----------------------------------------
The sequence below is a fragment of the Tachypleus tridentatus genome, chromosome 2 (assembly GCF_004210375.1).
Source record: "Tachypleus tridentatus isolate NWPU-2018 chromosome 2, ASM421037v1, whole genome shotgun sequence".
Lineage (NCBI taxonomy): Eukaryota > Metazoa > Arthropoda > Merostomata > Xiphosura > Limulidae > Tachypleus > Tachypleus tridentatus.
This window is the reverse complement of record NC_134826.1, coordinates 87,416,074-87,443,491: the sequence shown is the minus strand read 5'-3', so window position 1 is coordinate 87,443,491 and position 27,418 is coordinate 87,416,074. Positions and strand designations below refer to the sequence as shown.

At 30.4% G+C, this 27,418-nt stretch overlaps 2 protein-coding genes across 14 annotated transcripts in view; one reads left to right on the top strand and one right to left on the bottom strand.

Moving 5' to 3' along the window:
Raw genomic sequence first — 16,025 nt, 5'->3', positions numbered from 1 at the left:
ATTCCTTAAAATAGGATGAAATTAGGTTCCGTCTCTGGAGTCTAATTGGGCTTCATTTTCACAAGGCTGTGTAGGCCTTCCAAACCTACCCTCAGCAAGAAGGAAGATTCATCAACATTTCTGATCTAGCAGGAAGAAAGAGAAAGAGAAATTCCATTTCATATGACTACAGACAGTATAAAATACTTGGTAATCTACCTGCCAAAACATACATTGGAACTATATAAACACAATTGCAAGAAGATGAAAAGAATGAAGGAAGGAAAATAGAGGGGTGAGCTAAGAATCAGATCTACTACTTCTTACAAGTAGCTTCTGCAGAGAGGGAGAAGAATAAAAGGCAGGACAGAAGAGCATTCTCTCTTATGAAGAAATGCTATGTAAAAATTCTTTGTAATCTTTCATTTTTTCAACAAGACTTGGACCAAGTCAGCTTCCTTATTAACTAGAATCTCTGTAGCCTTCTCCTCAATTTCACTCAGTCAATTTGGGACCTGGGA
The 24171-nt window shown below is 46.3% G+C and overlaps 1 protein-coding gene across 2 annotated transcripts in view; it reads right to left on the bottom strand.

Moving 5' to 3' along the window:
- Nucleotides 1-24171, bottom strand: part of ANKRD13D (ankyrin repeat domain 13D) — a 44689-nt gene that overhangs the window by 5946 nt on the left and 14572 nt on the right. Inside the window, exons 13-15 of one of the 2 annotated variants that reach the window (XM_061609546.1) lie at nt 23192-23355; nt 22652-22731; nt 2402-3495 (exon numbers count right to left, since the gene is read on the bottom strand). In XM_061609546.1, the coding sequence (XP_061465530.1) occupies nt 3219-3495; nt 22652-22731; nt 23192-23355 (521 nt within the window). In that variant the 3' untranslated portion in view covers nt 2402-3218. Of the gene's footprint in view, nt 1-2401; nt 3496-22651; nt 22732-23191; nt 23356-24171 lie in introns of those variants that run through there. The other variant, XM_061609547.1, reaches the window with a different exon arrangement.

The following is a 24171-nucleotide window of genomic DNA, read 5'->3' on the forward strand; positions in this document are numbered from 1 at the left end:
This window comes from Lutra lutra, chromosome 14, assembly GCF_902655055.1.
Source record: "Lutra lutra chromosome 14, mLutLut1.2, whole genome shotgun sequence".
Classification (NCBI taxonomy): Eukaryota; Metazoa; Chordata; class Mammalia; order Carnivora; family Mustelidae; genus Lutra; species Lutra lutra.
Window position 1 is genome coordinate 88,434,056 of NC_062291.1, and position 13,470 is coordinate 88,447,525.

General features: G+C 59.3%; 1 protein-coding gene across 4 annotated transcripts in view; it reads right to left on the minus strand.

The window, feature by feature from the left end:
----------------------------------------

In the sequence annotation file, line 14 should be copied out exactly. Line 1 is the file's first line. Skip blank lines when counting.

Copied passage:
Source record: "Lutra lutra chromosome 14, mLutLut1.2, whole genome shotgun sequence".